Written by Mikaila Kukurudza | Lead Photo by David Ford
At just 20 years old, Kerri Kienzle left home and joined the Navy. Her first few years were spent working 10-hour days aboard a ship with almost no communication with friends and family back home. The long shifts led Kerri to choose the quickest fix to her hunger, whether it be a box of cookies or multiple snacks from the vending machine. It wasn’t long before eating became a coping mechanism for the extreme loneliness she experienced on the ship. “It was a comfort thing,” recalls Kerri. “Whenever I would be stressed out or really tired, I would crave sugar.”
During her entire five years in the Navy, she was only able to see her family once a year, missing countless holidays and occasions. But when interacting with her Navy peers, she forced a brave face. “Anytime anyone admits there is a problem, it is a shameful thing,” says Kerri. “You’re weak if you admit that.”
Towards the end of her service, Kerri was sent to Afghanistan for a year-long mission, where she was required to manage supply orders and speak to women in remote villages about their needs. But shortly after arriving, Kerri’s base was attacked and she found herself in between two rocket-propelled grenades that hit a fuel tank causing an enormous fire. “It felt like it was in slow motion and everything was muted,” says Kerri. “I could see people’s mouths moving but I couldn’t comprehend what they were saying.” After the traumatic encounter, her base hosted a surgical unit for victims, where Kerri was witness to the aftermath every day. “I think when you’re in the middle of it, it’s almost easier to deal with,” says Kerri. “You don’t have a choice.”
“It’s not something you want anyone to know you’re dealing with.
You don’t want to be perceived as weak.”
Before returning home from Afghanistan in July 2011, Kerri was sent to another base specifically to decompress from deployment where she had access to programs for those suffering from Post Traumatic Stress Disorder (PTSD). But her only focus was getting home. “It’s not that they don’t offer resources,” says Kerri. “But you’re just on a mission to get home.”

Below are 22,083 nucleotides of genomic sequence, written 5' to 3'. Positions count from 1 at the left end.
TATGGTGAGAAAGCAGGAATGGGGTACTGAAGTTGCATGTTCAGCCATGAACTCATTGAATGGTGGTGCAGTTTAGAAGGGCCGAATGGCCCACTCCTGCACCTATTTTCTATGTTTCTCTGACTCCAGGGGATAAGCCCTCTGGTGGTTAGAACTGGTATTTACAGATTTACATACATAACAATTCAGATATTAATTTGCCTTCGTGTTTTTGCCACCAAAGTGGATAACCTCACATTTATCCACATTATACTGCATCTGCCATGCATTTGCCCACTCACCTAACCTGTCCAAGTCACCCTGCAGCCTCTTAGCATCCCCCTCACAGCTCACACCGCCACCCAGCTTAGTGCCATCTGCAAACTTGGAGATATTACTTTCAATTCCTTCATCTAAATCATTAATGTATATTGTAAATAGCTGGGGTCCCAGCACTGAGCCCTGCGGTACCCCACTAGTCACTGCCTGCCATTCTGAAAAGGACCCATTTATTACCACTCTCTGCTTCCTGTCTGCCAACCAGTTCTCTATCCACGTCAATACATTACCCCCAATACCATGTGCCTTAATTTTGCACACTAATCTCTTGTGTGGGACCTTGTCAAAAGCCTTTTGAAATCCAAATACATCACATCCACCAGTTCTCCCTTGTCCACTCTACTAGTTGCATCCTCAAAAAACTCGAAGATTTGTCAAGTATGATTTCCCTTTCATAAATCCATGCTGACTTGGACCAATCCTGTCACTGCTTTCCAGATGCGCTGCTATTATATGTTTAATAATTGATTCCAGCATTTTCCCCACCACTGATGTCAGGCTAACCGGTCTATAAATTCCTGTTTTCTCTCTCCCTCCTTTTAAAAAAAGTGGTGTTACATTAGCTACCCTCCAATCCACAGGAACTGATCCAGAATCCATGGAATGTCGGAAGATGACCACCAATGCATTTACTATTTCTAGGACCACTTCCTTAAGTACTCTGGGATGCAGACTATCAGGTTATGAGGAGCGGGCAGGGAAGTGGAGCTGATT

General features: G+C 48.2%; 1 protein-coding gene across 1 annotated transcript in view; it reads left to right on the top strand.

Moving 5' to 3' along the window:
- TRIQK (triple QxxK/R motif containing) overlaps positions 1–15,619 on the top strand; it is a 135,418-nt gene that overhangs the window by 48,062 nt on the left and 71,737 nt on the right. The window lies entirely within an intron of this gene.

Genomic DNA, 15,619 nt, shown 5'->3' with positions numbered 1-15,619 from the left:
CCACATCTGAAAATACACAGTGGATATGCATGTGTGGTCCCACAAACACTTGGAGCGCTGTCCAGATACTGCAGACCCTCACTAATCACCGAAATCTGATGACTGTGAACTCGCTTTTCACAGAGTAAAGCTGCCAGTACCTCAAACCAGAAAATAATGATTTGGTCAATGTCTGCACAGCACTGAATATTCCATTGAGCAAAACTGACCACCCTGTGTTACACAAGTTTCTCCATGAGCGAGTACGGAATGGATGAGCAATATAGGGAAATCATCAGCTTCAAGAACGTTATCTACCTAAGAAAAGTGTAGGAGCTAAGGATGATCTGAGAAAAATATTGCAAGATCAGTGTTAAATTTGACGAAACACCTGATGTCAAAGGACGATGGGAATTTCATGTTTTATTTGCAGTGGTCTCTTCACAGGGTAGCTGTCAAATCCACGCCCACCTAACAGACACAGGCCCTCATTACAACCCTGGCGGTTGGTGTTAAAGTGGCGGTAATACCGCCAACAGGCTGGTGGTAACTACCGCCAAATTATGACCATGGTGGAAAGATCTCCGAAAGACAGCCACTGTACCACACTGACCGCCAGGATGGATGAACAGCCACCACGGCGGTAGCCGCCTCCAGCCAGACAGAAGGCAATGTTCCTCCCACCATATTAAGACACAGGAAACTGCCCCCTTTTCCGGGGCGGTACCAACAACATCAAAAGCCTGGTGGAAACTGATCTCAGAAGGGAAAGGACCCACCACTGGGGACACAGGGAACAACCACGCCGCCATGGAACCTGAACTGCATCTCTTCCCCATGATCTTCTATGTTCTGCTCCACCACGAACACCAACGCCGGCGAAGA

Within two weeks of returning to her home in Boston, she knew something was wrong. Kerri began experiencing anxiety over the most unlikely things. She panicked about getting into cars, convinced she would get into a car accident, or would wake up in the middle of the night thinking there was an intruder in her home. She also suffered from depression, which made social life nearly impossible. “It was exhausting trying,” she says. “Trying to make people believe that you’re okay and that nothing is wrong with you.”
Approximately 2.4 million Americans—that’s eight percent—have suffered from PTSD at any given time, but still, Kerri felt alone. “It’s not something you want anyone around you to know you’re dealing with,” says Kerri. “You don’t want to be perceived as weak, and like you can’t handle it.” Kerri’s PTSD and social anxiety lead to more eating in secret. She would make frequent trips to the store to buy junk food and hide the wrappers before going home. “No one would know how much I ate.”
Left to right: Kerri at her heaviest weight, almost 200 lbs; Kerri in Kunar, Afghanistan in November 2010; Receiving a commendation medal at the end of her tour in 2011.
After a year of struggling in secret and reaching just shy of 200 pounds, Kerri decided to get help. Her doctor prescribed antidepressants, and she slowly started taking steps towards living a healthier lifestyle, walking a few miles a day and avoiding fast food. “I wish I talked to someone sooner,” she says. “I went through a year of being absolutely miserable, and I didn’t have to feel like that.”
Within a few months she had lost 25 pounds, and was looking for new ways to continue exercising. She signed up for a 10-week adult gymnastics class, where she became friends with a personal trainer, Dustin, and began training with him three times a week. “I made a commitment to him and myself that I would never cancel a training session.” With Dustin’s help, Kerri reached 160 pounds and was ready for the next challenge.
In April 2015, Kerri competed in her first fitness competition in the Bikini category, and has since competed in three more shows placing in the top five. “More important than how I’ve placed is I’m happy with how much I’ve learned about myself in the process,” she says. “I feel like fitness is the most underutilized antidepressant.”
While she has come a long way, Kerri, now 29, says depression and PTSD still occasionally affect her life. But now she knows a good sweat session can make all the difference. “A noise similar to a bomb will trigger a panic attack,” she says. “Mental illness is something that is never cured, you just learn how to manage it. The best thing to do is not allow myself to skip the gym”